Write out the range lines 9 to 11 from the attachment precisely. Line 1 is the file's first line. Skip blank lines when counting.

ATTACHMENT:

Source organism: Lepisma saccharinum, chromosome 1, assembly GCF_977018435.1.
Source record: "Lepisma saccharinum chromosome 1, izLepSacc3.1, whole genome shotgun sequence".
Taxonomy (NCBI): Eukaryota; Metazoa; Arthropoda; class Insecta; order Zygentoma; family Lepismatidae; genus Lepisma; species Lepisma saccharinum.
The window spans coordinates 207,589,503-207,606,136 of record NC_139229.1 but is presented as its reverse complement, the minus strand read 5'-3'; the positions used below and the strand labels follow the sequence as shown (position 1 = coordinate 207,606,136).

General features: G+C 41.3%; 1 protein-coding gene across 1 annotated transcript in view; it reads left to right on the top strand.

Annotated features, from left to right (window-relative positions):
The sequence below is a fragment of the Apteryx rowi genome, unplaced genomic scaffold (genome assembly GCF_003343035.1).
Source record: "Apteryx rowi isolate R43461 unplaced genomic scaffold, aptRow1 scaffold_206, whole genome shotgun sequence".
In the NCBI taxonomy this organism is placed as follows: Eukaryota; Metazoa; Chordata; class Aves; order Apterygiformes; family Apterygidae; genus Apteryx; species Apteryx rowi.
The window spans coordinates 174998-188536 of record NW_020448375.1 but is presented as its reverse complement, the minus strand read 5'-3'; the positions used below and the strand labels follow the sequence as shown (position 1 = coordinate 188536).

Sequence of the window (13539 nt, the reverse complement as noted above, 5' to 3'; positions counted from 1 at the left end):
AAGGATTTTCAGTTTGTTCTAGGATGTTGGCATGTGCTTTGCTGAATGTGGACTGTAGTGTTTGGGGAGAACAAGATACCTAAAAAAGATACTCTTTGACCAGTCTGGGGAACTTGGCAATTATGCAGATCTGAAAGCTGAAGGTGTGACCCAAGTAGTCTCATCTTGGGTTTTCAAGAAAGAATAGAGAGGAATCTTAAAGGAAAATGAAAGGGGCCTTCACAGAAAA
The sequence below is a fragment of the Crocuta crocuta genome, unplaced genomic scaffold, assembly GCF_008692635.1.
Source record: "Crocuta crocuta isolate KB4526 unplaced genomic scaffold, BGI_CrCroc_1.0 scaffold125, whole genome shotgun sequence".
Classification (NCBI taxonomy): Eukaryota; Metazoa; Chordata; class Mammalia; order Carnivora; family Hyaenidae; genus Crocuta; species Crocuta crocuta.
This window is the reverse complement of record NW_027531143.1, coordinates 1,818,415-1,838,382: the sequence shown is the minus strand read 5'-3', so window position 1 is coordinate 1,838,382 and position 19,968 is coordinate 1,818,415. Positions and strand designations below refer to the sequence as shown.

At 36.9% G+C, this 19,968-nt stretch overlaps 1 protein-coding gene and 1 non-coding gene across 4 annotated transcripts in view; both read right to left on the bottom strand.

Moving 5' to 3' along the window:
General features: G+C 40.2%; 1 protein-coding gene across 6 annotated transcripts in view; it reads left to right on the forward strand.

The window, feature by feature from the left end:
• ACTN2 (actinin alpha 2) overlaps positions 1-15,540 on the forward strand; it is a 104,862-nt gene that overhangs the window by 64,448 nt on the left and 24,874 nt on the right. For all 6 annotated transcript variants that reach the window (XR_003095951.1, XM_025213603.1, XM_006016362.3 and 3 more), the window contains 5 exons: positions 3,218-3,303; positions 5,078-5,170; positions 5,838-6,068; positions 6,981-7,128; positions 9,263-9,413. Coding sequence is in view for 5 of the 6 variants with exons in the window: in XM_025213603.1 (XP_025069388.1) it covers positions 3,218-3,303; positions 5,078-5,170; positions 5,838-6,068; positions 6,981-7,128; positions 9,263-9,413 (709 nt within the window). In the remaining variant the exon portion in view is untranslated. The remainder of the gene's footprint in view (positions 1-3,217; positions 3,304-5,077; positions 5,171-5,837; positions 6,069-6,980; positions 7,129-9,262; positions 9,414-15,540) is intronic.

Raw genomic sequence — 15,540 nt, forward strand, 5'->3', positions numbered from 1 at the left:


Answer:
In the NCBI taxonomy this organism is placed as follows: Eukaryota; Metazoa; Chordata; class Aves; order Apterygiformes; family Apterygidae; genus Apteryx; species Apteryx rowi.
The window spans coordinates 174998-188536 of record NW_020448375.1 but is presented as its reverse complement, the minus strand read 5'-3'; the positions used below and the strand labels follow the sequence as shown (position 1 = coordinate 188536).

Sequence of the window (13539 nt, the reverse complement as noted above, 5' to 3'; positions counted from 1 at the left end):